The AMD Ryzen 5 3600XT, Ryzen 7 3800XT, and Ryzen 9 3900XT all appear to offer small performance improvements over their respective ‘X’ series processors that they are derived from. The 100 – 200 MHz boost clock increase helps boost performance by only around 2 to 5 percent, but that was often enough of a difference to pass up another processor in the benchmark charts.
When it comes to power draw the idle and load power draws were up for the new ‘XT’ parts, but we expected the load power to be slightly higher with the higher clock frequencies. Seeing another 10-20 Watts at load isn’t anything major, but we did notice that the performance per watt actually went down on the chips where we had both the ‘X’ and ‘XT’ versions. For example, the 3600XT used 20W or about 13% more power than the 3600X in Cinebench and only gained 3.4% more performance. This hurts the performance per watt proposition a little bit if you care about that.
The other big thing is pricing. The original AMD Ryzen 3000 ‘X’ series processors are selling at really good prices right now. The AMD Ryzen 5 3600X can be picked up for around $224.99 all day and that makes it $25 less than the new Ryzen 5 3600XT processor that is $249.99. The AMD Ryzen 9 3900X can be found for $422.68 shipped, which is about $77 less than the new Ryzen 9 3900 XT that is $499.99.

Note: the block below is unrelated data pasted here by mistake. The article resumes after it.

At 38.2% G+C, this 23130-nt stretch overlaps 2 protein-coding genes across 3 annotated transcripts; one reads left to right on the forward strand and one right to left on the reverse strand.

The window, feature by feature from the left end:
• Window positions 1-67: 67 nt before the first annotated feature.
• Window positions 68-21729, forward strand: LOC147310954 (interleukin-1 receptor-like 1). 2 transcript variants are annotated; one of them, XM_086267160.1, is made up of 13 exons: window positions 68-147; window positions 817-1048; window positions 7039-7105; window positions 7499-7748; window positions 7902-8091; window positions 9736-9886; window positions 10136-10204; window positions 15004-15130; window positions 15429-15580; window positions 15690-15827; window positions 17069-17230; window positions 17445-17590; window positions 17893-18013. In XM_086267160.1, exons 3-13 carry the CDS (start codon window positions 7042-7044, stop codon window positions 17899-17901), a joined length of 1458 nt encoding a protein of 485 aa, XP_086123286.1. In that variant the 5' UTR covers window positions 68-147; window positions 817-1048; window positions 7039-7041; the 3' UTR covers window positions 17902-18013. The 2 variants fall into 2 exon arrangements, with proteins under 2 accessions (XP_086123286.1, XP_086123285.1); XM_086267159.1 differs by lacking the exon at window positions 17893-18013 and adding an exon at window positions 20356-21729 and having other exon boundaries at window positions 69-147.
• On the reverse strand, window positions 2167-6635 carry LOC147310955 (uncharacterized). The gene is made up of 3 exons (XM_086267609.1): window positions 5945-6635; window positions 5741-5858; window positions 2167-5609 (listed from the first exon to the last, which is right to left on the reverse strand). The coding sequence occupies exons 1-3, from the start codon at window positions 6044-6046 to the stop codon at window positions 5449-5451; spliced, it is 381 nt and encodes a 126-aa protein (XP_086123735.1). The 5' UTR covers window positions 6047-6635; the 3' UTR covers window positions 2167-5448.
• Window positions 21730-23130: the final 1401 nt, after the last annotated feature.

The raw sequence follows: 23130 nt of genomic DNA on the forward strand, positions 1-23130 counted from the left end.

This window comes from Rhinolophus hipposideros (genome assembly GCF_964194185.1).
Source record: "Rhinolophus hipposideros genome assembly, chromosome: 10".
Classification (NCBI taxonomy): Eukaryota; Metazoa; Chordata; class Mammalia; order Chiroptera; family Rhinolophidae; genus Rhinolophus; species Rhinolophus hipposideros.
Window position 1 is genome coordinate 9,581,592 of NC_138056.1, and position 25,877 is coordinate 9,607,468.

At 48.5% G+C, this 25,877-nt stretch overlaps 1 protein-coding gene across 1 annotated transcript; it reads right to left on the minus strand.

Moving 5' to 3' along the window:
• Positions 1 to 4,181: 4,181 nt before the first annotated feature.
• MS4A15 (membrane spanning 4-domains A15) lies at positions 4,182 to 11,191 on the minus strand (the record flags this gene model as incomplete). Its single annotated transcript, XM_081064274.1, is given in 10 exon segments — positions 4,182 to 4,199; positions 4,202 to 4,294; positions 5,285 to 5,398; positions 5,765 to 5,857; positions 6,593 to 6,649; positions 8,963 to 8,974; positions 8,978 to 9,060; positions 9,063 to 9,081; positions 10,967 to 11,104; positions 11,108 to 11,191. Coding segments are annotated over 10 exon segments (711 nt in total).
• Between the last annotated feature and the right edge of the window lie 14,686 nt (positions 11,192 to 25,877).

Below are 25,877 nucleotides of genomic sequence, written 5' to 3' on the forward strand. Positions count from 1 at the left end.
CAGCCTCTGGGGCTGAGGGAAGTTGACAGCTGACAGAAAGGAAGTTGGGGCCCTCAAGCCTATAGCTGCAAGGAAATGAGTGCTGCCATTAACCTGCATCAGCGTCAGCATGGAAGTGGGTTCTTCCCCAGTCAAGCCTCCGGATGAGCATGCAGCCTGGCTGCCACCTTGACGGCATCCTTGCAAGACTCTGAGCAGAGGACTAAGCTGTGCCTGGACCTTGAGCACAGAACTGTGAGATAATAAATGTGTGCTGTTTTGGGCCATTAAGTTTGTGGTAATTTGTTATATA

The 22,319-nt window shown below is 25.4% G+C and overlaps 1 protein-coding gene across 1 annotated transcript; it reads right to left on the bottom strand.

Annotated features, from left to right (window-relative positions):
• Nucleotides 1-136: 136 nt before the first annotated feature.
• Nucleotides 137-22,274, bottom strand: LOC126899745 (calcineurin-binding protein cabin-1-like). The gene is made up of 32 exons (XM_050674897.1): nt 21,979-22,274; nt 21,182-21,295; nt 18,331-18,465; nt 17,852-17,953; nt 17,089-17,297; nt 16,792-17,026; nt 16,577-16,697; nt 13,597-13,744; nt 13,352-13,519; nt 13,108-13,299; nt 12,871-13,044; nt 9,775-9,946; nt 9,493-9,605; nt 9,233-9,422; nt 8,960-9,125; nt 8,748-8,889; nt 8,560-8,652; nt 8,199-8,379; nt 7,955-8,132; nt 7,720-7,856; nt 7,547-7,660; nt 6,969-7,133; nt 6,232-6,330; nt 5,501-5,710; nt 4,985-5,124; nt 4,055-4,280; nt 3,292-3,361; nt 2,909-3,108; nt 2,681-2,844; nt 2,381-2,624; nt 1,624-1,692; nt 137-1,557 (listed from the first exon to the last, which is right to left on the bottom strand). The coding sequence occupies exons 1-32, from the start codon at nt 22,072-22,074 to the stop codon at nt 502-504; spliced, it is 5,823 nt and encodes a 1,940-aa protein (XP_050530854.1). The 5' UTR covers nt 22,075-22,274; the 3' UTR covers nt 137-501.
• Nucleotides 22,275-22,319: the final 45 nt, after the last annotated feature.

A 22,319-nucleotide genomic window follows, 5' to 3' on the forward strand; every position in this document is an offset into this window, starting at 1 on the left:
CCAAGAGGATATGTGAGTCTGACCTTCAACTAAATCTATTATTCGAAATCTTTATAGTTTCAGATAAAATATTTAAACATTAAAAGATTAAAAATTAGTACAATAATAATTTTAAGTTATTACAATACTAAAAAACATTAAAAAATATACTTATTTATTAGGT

So, the original ‘X’ series processors are roughly 10-20% less than the new ‘XT’ series processors that offer at best 2-5% higher boost clocks. That tarnishes the the appeal of the new Ryzen 3000 XT processors a bit, but AMD is giving you a choice. You can get the best value with the ‘X’ series processor if that matters to you or you can spend more for the ‘XT” series processor and get the best possible performance in that CPU class. The choice is yours and at the end of the day we appreciate that.
Legit Bottom Line: The AMD Ryzen 3000XT processors brings more performance to the table for those that are willing to pay a little more to get it.